Wednesday, November 14, 2018

My Basic Caran d’Ache Palette

My basic color palette

As most sketchers eventually discover, one’s color palette is a very personal thing. Like a favorite pen, paper or bag, which are very specific to the way we draw, the other media we use, whether we sit or stand, and other personal habits, the colors we use most often depend entirely on our preferred subject matter and – even more idiosyncratic – how we perceive hues. One’s palette is something that gets refined over time. In addition, my palette tends to change seasonally and, if I’m traveling, with the location.

That said, as is obvious from all the many paint and colored pencil sets available to buy off the shelf, it helps to have a set to start with. The problem I’ve discovered is that most basic sets of 12 colored pencils are not the 12 I use most. Last year I gave a deep think about how many colored pencils a person really needs and which 12 (or 25) would be in my ideal set. Not surprisingly, that ideal set has already changed for me! And so it goes.

Recently two sketchers asked me for the color numbers of what I consider my basic Caran d’Ache Museum Aquarelle palette, and it occurred to me that while I listed the hues I picked out for Portugal last summer, it’s been a while since I showed my basic palette.

Shown above is the part of my basic palette that I recommended to those two sketchers who asked. I think these 10 hues would be useful to most urban sketchers. (Only color numbers are given because Caran d’Ache began using names on pencil colors only recently, and most of my older pencils have numbers only.)

The idiosyncratic part of my basic palette
Another four colors are also included in my idiosyncratic basic palette, but I wouldn’t necessarily recommend them to others. These difficult-to-mix colors are very much based on subject matter I tend to favor. Here’s how I use them:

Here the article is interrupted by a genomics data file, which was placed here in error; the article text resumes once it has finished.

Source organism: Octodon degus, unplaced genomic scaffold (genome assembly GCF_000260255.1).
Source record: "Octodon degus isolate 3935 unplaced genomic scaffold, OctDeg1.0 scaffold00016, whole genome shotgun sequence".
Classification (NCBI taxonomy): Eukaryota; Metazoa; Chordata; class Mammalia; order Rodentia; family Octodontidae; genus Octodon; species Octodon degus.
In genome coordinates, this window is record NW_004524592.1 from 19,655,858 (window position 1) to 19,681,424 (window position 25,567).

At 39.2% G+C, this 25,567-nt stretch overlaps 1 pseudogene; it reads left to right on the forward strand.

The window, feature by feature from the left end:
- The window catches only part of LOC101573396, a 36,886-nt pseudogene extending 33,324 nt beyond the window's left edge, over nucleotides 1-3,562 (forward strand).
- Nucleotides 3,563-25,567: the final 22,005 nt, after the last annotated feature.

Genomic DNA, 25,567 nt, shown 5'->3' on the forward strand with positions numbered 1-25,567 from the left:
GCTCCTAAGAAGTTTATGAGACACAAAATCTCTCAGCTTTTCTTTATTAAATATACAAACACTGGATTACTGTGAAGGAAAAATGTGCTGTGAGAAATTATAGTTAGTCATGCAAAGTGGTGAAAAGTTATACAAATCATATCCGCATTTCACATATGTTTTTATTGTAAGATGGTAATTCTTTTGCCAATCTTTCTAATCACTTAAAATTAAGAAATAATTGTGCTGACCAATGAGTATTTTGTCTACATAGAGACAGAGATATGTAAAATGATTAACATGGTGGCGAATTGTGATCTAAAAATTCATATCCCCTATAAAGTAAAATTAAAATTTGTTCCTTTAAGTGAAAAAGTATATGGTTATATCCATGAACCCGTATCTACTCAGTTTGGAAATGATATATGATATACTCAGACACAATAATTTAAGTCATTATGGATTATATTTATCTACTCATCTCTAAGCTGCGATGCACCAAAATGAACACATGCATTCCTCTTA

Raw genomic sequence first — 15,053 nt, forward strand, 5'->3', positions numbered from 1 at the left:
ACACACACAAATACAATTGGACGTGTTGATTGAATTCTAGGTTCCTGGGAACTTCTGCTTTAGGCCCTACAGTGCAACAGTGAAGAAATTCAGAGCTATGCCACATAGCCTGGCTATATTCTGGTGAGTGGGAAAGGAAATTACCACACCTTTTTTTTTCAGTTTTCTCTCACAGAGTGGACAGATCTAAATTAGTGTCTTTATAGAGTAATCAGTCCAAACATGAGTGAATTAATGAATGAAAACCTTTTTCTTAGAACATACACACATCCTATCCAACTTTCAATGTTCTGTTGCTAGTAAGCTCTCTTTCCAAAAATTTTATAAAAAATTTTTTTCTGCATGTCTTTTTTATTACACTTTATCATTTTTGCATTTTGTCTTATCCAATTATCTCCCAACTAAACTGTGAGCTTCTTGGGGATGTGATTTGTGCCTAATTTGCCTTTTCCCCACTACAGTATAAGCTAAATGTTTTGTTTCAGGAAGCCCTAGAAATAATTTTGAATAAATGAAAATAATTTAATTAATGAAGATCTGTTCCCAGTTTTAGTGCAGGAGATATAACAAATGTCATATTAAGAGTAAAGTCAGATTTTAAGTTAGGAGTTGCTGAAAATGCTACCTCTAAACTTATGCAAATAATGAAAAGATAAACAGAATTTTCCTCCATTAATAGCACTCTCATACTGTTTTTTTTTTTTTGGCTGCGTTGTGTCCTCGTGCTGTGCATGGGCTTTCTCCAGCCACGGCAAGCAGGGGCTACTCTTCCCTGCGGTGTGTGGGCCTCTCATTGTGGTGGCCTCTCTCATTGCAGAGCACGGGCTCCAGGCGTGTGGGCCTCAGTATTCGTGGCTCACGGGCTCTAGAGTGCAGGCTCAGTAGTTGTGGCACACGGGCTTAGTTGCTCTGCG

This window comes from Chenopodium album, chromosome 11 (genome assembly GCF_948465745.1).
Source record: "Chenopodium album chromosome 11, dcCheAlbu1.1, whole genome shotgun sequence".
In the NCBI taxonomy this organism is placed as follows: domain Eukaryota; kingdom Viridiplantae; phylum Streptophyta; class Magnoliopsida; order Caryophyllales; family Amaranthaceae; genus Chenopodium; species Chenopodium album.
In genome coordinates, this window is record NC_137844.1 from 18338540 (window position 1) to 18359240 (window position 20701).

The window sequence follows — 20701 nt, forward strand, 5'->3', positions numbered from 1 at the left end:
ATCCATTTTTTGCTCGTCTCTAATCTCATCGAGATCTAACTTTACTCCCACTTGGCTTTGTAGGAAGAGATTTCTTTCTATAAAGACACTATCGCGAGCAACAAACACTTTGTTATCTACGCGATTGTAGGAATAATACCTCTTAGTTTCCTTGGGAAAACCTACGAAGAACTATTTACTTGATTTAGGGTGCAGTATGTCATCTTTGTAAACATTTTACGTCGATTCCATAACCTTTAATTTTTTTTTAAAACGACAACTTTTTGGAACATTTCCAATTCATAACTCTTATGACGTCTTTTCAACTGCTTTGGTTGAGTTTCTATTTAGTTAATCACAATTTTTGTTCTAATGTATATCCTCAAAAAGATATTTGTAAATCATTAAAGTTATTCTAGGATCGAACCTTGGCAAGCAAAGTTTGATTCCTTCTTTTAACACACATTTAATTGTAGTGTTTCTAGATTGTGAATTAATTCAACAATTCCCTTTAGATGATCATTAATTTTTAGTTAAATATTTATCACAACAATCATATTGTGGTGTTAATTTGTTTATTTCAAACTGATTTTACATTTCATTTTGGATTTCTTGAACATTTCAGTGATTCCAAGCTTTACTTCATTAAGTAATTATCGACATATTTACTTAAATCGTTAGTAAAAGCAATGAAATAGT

• Faber Castell’s Middle Cadmium Red (217): The only non-Caran d’Ache color in my current palette, this dark, subdued red is not available in Caran d’Ache’s line, but I like it for brick buildings.
  • Gold cadmium yellow (530): This is my “heavy equipment yellow,” and I can’t leave the house without it.
  • Green (220): This unnatural shade of green is ideal for recycle bins and Seattle street signs.
  • Blue (660): This is the blue I use for the sky with my “licking” technique (please see my demo before you gag at that description). One thing I appreciate about Caran d’Ache is that all of its pigment hues are consistent across various product lines. Up until recently, I had been using 660 in a Museum Aquarelle pencil, but I switched to the same hue in the Neocolor II line, which is Caran d’Ache’s water-soluble crayon collection. The hue is identical, but I find it faster to lick a rich swipe of pigment from the crayon than from a pencil tip. I consider this blue somewhat idiosyncratic because in its dry state, it looks way too dark for the sky, but when “licked,” it dilutes significantly.

 Since the photos above didn’t reproduce the colors as accurately, I’ve also included scanned images below.


  1. I love that you don't leave the house without your "heavy equipment" yellow. lol I can see your point for the water-soluble crayon rather than the pencil for your licking technique...more surface area to touch with the brush.


Related Posts Plugin for WordPress, Blogger...